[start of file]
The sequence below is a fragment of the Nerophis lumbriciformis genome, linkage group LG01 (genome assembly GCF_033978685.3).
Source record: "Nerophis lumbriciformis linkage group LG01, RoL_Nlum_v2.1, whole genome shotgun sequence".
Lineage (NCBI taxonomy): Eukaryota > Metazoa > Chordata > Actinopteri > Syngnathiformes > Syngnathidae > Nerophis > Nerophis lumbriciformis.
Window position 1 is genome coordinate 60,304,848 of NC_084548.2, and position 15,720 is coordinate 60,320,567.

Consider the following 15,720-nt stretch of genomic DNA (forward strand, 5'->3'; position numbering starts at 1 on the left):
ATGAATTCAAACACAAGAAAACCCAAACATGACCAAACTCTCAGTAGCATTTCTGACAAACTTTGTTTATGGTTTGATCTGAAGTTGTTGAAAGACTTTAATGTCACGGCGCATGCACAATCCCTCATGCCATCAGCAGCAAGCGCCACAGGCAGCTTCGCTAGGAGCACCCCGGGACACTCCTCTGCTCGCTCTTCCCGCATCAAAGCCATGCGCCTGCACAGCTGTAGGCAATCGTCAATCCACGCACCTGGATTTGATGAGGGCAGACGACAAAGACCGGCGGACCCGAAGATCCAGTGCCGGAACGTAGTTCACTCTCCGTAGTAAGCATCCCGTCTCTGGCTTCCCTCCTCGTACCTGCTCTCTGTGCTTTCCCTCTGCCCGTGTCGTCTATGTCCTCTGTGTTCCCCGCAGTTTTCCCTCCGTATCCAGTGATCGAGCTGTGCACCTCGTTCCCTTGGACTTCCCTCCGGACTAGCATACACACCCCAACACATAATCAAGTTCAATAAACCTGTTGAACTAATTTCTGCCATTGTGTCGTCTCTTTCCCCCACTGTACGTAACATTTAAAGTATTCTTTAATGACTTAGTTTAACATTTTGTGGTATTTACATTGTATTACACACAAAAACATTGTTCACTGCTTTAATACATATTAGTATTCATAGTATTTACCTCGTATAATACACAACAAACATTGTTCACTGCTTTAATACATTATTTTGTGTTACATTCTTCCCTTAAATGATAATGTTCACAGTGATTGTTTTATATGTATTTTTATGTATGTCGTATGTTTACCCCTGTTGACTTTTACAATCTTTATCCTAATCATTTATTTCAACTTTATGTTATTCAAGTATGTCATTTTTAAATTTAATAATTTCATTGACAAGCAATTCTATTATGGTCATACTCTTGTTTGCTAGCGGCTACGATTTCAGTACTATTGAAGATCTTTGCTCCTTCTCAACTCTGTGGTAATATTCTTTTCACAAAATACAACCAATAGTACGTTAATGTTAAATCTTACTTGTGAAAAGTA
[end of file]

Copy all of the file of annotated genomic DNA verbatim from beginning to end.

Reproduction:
The sequence below is a fragment of the Nerophis lumbriciformis genome, linkage group LG01 (genome assembly GCF_033978685.3).
Source record: "Nerophis lumbriciformis linkage group LG01, RoL_Nlum_v2.1, whole genome shotgun sequence".
Lineage (NCBI taxonomy): Eukaryota > Metazoa > Chordata > Actinopteri > Syngnathiformes > Syngnathidae > Nerophis > Nerophis lumbriciformis.
Window position 1 is genome coordinate 60,304,848 of NC_084548.2, and position 15,720 is coordinate 60,320,567.

Consider the following 15,720-nt stretch of genomic DNA (forward strand, 5'->3'; position numbering starts at 1 on the left):
ATGAATTCAAACACAAGAAAACCCAAACATGACCAAACTCTCAGTAGCATTTCTGACAAACTTTGTTTATGGTTTGATCTGAAGTTGTTGAAAGACTTTAATGTCACGGCGCATGCACAATCCCTCATGCCATCAGCAGCAAGCGCCACAGGCAGCTTCGCTAGGAGCACCCCGGGACACTCCTCTGCTCGCTCTTCCCGCATCAAAGCCATGCGCCTGCACAGCTGTAGGCAATCGTCAATCCACGCACCTGGATTTGATGAGGGCAGACGACAAAGACCGGCGGACCCGAAGATCCAGTGCCGGAACGTAGTTCACTCTCCGTAGTAAGCATCCCGTCTCTGGCTTCCCTCCTCGTACCTGCTCTCTGTGCTTTCCCTCTGCCCGTGTCGTCTATGTCCTCTGTGTTCCCCGCAGTTTTCCCTCCGTATCCAGTGATCGAGCTGTGCACCTCGTTCCCTTGGACTTCCCTCCGGACTAGCATACACACCCCAACACATAATCAAGTTCAATAAACCTGTTGAACTAATTTCTGCCATTGTGTCGTCTCTTTCCCCCACTGTACGTAACATTTAAAGTATTCTTTAATGACTTAGTTTAACATTTTGTGGTATTTACATTGTATTACACACAAAAACATTGTTCACTGCTTTAATACATATTAGTATTCATAGTATTTACCTCGTATAATACACAACAAACATTGTTCACTGCTTTAATACATTATTTTGTGTTACATTCTTCCCTTAAATGATAATGTTCACAGTGATTGTTTTATATGTATTTTTATGTATGTCGTATGTTTACCCCTGTTGACTTTTACAATCTTTATCCTAATCATTTATTTCAACTTTATGTTATTCAAGTATGTCATTTTTAAATTTAATAATTTCATTGACAAGCAATTCTATTATGGTCATACTCTTGTTTGCTAGCGGCTACGATTTCAGTACTATTGAAGATCTTTGCTCCTTCTCAACTCTGTGGTAATATTCTTTTCACAAAATACAACCAATAGTACGTTAATGTTAAATCTTACTTGTGAAAAGTA